Today’s readings are about baptism.
The first reading has a “creed,”
that reminded the Israelites where they came from,
and who saved them.
We profess a Creed, every Sunday.
We first professed that faith at baptism.
Or, someone did it for us when we were a baby.
At a baptism, we were asked:
“Do you believe…?”
On Easter, we will be asked those questions again.
The second reading is also a creed:
We believe Jesus Christ is Lord:
He is the Almighty God
who delivered the Israelites out of slavery in Egypt,
and he delivers us from slavery to sin.
That, too, is what we profess in baptism—
It’s not a formality.
Like the encounter in the Gospel,
it has eternal consequences.
That’s what the holy water at the doors means.
You re-make those promises every time
you dip your hand in the water.
So we, too, have a choice:
Will we accept the deliverance Jesus won for us;
Or would we rather go back to slavery in Egypt?
That brings us to today’s Gospel.
You and I often face a struggle with temptation.
But notice, there is no battle in the Gospel!
It’s not an equal contest—not even close.
Do you ever wonder why Jesus
went through this encounter with the devil?
He doesn’t need it for himself.
He has nothing to prove.
It is for us!
Behind this story is another encounter:
Between the devil, and a man—Adam.
You might say, no, it was the serpent, and Eve.
Yes—but you see, Adam was standing there…
saying nothing; doing nothing; going along.
The first Adam failed—he failed to trust God;
and he failed to fight for his beloved!
In the Gospel, Jesus, the new Adam, comes to fight
the battle the first Adam failed to fight.
Who’s the first Adam’s beloved? Eve.
Who’s the second Adam’s beloved? We are!
Jesus fights this battle, not for himself, but for us.
And when we choose baptism, we accept that:
we accept Jesus as our Lord;
we accept a union with Jesus like that of Adam and Eve:
it is a kind of marriage, “the two become one flesh.”
That’s the Eucharist—his flesh, our flesh!
We become one!
People bring their children for baptism…
We come to Mass...to the Eucharist…
We say, “Jesus is Lord”—
It means a lot more than we might realize.
See, we could say, “No thank you, Jesus”—
I’ll fight my own battles.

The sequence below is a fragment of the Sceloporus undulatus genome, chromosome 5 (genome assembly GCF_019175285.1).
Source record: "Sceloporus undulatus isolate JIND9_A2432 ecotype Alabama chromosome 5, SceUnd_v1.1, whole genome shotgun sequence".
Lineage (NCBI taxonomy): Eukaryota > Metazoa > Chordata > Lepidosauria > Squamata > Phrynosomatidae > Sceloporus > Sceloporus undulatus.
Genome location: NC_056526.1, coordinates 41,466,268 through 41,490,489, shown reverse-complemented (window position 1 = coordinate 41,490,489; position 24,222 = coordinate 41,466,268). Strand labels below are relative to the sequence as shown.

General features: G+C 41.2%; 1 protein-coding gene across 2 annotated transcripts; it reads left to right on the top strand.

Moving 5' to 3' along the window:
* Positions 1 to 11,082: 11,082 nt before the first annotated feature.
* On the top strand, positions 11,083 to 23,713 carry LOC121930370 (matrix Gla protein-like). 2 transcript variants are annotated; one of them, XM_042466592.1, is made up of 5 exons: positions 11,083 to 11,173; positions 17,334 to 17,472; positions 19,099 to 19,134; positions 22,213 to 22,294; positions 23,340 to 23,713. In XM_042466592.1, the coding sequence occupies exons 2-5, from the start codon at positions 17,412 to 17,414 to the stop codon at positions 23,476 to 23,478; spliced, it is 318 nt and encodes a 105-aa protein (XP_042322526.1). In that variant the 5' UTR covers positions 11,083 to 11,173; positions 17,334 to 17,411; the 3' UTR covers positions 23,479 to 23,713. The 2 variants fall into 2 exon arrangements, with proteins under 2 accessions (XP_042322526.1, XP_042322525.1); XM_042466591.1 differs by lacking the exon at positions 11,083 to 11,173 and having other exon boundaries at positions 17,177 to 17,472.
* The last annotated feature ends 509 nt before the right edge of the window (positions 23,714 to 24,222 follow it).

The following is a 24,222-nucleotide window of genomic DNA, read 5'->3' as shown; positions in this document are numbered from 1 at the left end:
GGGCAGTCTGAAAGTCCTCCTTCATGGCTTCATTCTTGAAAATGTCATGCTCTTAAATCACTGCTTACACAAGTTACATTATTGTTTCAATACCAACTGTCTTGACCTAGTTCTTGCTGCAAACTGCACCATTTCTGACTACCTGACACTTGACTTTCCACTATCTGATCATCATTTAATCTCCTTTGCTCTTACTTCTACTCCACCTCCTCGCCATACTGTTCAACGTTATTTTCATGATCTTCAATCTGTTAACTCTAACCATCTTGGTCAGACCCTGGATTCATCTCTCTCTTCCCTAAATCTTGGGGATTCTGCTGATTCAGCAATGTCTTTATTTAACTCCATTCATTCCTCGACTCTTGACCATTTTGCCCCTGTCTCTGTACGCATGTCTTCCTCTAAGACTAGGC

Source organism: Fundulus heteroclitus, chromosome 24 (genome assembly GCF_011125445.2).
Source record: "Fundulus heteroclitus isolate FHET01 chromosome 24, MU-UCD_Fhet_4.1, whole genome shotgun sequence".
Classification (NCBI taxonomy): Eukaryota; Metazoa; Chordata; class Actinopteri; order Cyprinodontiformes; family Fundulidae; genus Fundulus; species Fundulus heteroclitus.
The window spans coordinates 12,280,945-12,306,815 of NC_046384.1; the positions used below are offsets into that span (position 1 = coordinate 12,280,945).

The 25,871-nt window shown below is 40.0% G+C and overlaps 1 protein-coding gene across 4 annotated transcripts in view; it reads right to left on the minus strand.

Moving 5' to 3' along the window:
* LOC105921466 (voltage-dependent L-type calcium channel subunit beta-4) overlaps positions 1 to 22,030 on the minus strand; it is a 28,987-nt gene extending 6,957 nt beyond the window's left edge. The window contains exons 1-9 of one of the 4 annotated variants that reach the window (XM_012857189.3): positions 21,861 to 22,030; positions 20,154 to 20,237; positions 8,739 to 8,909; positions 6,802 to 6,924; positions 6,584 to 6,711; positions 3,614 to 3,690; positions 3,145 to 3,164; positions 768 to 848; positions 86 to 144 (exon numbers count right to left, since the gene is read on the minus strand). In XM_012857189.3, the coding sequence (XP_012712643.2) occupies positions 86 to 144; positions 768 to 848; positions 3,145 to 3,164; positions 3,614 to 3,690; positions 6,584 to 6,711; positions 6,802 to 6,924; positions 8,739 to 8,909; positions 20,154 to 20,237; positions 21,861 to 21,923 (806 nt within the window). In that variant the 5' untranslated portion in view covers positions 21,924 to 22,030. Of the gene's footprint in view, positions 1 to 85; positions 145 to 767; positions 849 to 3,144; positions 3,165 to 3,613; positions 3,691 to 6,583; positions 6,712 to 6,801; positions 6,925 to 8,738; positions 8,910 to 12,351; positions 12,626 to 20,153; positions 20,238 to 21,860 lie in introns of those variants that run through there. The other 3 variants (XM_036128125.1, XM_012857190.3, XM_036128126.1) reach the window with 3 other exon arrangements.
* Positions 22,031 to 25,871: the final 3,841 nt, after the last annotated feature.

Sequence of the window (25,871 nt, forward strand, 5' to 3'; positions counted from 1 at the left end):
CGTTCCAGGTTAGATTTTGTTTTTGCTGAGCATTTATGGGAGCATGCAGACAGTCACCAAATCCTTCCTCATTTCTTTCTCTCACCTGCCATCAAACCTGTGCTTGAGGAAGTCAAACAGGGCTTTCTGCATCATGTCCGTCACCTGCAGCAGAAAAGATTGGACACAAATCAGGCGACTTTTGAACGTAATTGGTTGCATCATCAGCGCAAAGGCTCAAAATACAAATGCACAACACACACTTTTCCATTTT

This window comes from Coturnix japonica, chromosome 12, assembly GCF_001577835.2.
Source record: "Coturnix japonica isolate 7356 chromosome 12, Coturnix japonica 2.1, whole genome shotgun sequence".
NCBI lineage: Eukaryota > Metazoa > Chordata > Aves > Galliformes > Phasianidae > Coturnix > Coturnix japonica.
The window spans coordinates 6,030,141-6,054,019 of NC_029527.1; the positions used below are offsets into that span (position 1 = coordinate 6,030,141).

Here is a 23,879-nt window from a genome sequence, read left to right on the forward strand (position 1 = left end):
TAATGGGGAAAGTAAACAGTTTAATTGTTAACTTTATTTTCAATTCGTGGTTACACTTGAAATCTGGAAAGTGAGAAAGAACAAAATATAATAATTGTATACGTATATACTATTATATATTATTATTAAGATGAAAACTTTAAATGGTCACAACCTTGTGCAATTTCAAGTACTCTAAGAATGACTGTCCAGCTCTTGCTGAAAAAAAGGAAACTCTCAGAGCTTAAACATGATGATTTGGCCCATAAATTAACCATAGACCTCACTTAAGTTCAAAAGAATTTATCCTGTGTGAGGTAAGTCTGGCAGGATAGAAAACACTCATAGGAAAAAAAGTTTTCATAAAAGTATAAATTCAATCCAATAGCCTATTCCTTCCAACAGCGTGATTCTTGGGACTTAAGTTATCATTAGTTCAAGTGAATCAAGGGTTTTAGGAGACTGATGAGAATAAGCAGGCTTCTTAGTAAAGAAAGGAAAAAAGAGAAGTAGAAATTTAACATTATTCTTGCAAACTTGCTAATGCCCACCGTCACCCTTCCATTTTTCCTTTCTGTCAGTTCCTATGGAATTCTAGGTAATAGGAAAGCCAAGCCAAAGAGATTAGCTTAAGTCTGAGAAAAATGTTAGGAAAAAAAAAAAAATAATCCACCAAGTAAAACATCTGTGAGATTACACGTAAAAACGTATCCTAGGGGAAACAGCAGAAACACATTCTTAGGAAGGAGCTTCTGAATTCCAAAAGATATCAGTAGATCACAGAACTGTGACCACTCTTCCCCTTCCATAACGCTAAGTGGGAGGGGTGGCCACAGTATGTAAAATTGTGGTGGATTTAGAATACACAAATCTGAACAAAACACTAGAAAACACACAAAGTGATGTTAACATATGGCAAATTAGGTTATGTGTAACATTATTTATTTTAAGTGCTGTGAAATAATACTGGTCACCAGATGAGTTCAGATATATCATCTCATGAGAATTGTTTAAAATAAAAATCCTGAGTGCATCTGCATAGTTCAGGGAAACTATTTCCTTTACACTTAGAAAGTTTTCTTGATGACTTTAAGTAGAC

In truth, that’s what we often do:
we say, “Jesus is Lord”—
but then, we try to do things our own way, not his.
It’s what I call “My way” spirituality.
Remember Frank Sinatra’s famous song:
“I did it my way.”
Great song. Lousy spirituality.
To be a Christian—to be baptized—
Is to reject “my way” salvation,
and to say, “Jesus is my Lord—he saved me.”
And we no longer do it “my way.”
How often when the Church teaches us something,
we don’t like it, we find a reason it doesn’t apply to us?
Even when Jesus himself said it: “yeah, but…”
Notice how Jesus “fought” this battle:
No force; no demonstration of power;
He simply quoted Scripture.
He didn’t prove himself—because he didn’t have to.
This is the daily struggle you and I face:
Could we go a single day with that much trust in God?
For myself: No.
Someone challenges me, a decision I made,
I’m going to be defensive, try to justify myself.
Each of the temptations in the Gospel is about
the enemy trying to separate Jesus from trust in God.
And he does exactly the same to us.
Will God supply our needs?
If you want to win—you have to use power and force;
Hmm…does God love you? Better test it and see!
Jesus doesn’t argue with the devil,
and neither should we.
Jesus trusts his Father—that is the foundation.
How many people we know, without jobs, money…
yet they know peace?
We are often tempted to resort to power and force.
As a nation; as members of a family; as people in charge.
But the deeper our trust in God,
the easier we will find it not to respond in kind.
The devil says, “Are you sure God loves you?
Some people are very destructive toward themselves…
because they can’t believe God loves them.
Others are overwhelmed by sin and guilt,
To the point even after going to confession,
they doubt God’s mercy.
As I said—this Gospel story shows Jesus,
fighting this battle for us.
If we do it our way, we’ll have to fight—and we’ll lose.
We let Jesus be Lord—he fights. That’s how we win.